US 7908107 B2
A method of compensating a calibration for a vector network analyzer includes performing calibrations on at least a pair of ports to determine error terms associated with each port wherein at least one of the error terms is based upon selecting the reactance of the load standard from a set of potential values in a manner such that the reference reactance errors are reduced.
1. A method of calibrating a port of a vector network analyzer comprising the steps of:
(a) determining a magnitude of an expected reflection for a reference open standard;
(b) estimating a plurality of load inductance values for a load;
(c) calculating a magnitude of an estimated reflection for each of said plurality of estimated load inductance values;
(d) determining a difference between said magnitude of said expected reflection for said reference open standard and said magnitude of said estimated reflection for each of said estimated load inductance values; and
(e) selecting one estimated load inductance value that minimizes a sum of said difference between said magnitude of said expected reflection for said reference open standard and said magnitude of said estimated reflection for said estimated load inductance for a plurality of frequencies; and
(f) calibrating a port of said vector network analyzer to correct a measurement at said port for an effect of said one estimated load inductance value.
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This application claims priority to U.S. Provisional App. No. 60/831,940, filed Jul. 18, 2006, and is a continuation-in-part of U.S. patent application Ser. No. 11/449,979, filed Jun. 9, 2006, now abandoned; which claims the benefit of U.S. Provisional App. No. 60/690,460, filed Jun. 13, 2005 and U.S. Provisional App. No. 60/689,597, filed Jun. 11, 2005.
A calibration technique for testing a device under test.
The Line-Reflect-Reflect-Match (LRRM) vector network analyzer calibration method with automatic load inductance correction has been an accepted and reliable work horse for on-wafer probing measurement for more than a decade. LRRM is valued for its relative insensitivity to small errors in probe placement that are inherent in microwave probing. Typical LRRM calibrations compare favorably with the NIST reference multiline Thru-Reflect-Line (TRL) method yet require only simple fixed spacing standards using the same set as the Short-Open-Load-Thru (SOLT) method.
In the most common use of the LRRM algorithm, impedance standard substrate standards are positioned to allow probing using fixed spacing probes with minimal spacing, as illustrated in
As maximum testing frequency has risen to 110 GHz and beyond, the electrical length and inductive reactance of existing, commonly used calibration standards has grown to where these impacts are no longer transparent. This calibration error is not necessarily the dominant measurement error since probe to DUT positioning uncertainty also has greater impact at higher frequency. Also, less frequent but important situations (such as probe card measurement of larger die size) require electrically long lines for the Line standard used in calibration, encountering at even lower frequency the limitations.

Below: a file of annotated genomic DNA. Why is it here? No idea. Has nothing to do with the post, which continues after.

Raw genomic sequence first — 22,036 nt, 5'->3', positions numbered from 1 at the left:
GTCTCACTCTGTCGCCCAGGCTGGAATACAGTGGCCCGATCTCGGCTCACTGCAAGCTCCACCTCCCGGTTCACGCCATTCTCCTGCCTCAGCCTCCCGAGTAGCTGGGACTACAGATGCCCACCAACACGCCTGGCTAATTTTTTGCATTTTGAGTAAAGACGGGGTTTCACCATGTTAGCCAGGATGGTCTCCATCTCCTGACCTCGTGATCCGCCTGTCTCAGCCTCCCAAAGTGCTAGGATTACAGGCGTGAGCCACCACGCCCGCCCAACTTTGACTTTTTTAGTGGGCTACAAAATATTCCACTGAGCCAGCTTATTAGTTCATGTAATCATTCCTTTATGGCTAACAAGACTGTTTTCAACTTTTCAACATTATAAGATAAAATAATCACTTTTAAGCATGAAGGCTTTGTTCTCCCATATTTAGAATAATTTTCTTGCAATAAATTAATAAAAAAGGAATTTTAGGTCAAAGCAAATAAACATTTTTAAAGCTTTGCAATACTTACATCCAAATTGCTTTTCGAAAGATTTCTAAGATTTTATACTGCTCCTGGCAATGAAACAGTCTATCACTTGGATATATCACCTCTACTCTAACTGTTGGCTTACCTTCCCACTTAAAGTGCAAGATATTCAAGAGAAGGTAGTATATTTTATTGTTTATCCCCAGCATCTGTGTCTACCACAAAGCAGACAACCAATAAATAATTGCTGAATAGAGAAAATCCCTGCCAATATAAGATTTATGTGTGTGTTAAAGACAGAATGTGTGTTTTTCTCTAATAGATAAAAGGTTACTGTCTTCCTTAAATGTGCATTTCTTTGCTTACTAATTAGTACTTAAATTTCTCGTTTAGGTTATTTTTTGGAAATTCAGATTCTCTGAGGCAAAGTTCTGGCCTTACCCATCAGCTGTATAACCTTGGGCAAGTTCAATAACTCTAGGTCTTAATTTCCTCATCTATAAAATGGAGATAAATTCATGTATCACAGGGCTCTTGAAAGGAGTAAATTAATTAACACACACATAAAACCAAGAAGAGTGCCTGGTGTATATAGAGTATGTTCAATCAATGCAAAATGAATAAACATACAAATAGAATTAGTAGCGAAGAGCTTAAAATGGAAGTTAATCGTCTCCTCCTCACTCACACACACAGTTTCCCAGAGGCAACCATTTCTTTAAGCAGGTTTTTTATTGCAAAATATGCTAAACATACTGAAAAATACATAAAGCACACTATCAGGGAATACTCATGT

An enhanced LRRM (eLRRM) technique for improved handling of non-ideal and electrically long Line standards which uses a more robust load inductance extraction method is desirable.
An enhanced eLRRM technique may be accomplished at the expense of using more a priori knowledge of at least approximate standard behavior than was required by LRRM. One implementation of an LRRM is based upon an eight-term error model. In
The goal of the LRRM calibration is to compute the terms of Ex and Ey from measurements of the various standards. With these terms known it becomes possible to take the raw measurement (i.e., the measurement of the error box, DUT, error box cascade) and extract the corrected DUT behavior. It is generally understood that only seven of the eight terms are necessary to be known to allow S-parameter correction since for linear devices the absolute magnitudes and phase of waves incident and exiting the devices need not be known, just their ratios.
The Thru measurement along with the known behavior of the standard provides four complex equations. Each unknown reflect standard pair measurement gives one complex known created by the requirement that the paired reflects are equal at the two ports. A single match standard measurement provides a seventh complex equation when the load is known. Note: when more is known about the standards other choices may be made. For the case of the automatic determination of load inductance the system may assume the magnitude of the reflection coefficient of the open is known and that the load is an R-L series circuit with known R and unknown, frequency independent L.
The LRRM technique may start by solving for the error terms to the center of the Thru reference plane as shown in
Expressing the cross-talk and switching term corrected measured Thru standard ABCD parameters, EMT, as the cascade product gives:
The normalized ABCD parameters of the error boxes are what is desired. Choosing DX as the one term to leave unknown one has:
The next tool desired is a set of general expressions that allow one to relate the measured behavior of a one-port termination with the actual behavior of the standard. The measured impedance may be obtained from actual admittance using:
For the condition of a reflect pair standard providing equal actual admittance at both ports one can equate (13) with (14) and using (9) identify the expression: